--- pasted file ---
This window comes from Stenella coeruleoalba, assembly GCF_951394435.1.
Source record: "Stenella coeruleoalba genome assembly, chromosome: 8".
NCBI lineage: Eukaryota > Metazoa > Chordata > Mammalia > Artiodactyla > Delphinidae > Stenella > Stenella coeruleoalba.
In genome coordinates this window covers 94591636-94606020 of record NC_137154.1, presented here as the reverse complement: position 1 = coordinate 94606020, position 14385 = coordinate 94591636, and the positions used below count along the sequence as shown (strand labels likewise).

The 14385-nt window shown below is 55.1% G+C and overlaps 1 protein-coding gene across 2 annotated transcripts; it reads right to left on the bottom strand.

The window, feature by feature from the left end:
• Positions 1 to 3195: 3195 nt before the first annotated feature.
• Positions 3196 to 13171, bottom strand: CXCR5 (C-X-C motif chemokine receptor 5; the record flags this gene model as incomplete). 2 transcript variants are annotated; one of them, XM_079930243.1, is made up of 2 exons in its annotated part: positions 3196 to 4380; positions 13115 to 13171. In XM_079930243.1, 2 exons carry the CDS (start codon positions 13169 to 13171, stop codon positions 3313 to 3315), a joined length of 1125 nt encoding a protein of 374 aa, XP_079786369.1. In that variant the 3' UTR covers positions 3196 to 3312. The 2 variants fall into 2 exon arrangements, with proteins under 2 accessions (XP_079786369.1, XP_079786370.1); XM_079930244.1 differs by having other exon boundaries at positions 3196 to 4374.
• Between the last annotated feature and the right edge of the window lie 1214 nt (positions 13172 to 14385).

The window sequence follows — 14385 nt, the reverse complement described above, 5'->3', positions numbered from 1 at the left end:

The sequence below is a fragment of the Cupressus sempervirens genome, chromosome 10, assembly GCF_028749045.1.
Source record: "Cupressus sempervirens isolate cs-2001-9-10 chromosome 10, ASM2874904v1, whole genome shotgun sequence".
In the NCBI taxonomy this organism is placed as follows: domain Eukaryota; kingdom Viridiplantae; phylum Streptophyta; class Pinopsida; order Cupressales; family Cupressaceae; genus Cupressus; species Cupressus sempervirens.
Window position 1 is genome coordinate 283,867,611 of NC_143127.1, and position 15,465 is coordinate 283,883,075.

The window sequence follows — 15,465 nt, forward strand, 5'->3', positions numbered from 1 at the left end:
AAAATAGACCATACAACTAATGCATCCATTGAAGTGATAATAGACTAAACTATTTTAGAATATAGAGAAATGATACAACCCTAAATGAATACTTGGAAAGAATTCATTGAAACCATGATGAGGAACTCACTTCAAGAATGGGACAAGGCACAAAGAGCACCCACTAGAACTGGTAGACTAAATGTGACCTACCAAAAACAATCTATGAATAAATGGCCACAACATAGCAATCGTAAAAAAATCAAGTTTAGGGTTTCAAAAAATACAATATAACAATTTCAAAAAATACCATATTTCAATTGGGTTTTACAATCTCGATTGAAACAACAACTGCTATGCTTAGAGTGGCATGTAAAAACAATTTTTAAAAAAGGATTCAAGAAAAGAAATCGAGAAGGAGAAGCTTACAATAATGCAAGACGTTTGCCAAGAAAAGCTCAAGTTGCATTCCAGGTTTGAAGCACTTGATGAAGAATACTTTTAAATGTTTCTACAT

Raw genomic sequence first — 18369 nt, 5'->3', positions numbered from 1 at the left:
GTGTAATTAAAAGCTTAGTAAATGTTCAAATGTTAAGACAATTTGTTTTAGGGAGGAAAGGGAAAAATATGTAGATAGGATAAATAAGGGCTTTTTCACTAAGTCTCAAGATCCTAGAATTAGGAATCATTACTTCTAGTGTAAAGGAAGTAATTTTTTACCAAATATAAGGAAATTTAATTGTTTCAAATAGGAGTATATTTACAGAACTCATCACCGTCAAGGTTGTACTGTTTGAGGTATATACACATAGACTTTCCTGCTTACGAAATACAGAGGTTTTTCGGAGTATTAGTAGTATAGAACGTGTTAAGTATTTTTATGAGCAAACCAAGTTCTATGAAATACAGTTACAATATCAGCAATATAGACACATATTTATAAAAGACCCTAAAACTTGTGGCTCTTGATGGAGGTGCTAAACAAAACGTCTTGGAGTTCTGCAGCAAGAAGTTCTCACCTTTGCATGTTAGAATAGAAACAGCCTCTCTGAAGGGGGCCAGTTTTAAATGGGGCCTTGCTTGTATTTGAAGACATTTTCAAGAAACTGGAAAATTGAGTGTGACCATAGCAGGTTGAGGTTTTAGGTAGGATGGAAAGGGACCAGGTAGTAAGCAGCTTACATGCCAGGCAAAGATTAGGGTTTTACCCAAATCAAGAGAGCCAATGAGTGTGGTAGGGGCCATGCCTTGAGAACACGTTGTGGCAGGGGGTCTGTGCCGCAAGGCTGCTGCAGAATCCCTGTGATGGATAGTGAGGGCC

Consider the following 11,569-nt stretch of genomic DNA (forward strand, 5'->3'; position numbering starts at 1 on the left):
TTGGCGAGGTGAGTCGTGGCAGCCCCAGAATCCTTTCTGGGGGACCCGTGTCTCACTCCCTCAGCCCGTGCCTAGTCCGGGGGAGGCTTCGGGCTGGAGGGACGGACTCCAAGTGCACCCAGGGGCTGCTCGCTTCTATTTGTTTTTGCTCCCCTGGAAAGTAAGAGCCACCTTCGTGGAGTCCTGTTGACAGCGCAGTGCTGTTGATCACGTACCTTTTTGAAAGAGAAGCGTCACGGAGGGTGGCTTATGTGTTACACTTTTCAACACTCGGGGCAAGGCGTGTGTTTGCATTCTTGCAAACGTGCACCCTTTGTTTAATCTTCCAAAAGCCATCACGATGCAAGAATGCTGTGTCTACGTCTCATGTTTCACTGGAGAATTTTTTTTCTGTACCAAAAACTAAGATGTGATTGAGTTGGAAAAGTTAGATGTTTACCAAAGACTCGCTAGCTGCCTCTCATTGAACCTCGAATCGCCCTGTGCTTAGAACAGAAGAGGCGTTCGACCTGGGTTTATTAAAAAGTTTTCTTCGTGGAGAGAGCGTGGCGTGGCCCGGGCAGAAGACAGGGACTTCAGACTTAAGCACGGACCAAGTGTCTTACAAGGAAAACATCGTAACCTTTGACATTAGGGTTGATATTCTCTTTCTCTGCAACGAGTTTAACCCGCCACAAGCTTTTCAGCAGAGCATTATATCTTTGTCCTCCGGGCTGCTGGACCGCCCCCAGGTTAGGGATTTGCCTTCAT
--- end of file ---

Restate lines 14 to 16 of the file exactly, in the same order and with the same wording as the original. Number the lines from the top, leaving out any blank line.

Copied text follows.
Window position 1 is genome coordinate 283,867,611 of NC_143127.1, and position 15,465 is coordinate 283,883,075.

The window sequence follows — 15,465 nt, forward strand, 5'->3', positions numbered from 1 at the left end:
AAAATAGACCATACAACTAATGCATCCATTGAAGTGATAATAGACTAAACTATTTTAGAATATAGAGAAATGATACAACCCTAAATGAATACTTGGAAAGAATTCATTGAAACCATGATGAGGAACTCACTTCAAGAATGGGACAAGGCACAAAGAGCACCCACTAGAACTGGTAGACTAAATGTGACCTACCAAAAACAATCTATGAATAAATGGCCACAACATAGCAATCGTAAAAAAATCAAGTTTAGGGTTTCAAAAAATACAATATAACAATTTCAAAAAATACCATATTTCAATTGGGTTTTACAATCTCGATTGAAACAACAACTGCTATGCTTAGAGTGGCATGTAAAAACAATTTTTAAAAAAGGATTCAAGAAAAGAAATCGAGAAGGAGAAGCTTACAATAATGCAAGACGTTTGCCAAGAAAAGCTCAAGTTGCATTCCAGGTTTGAAGCACTTGATGAAGAATACTTTTAAATGTTTCTACAT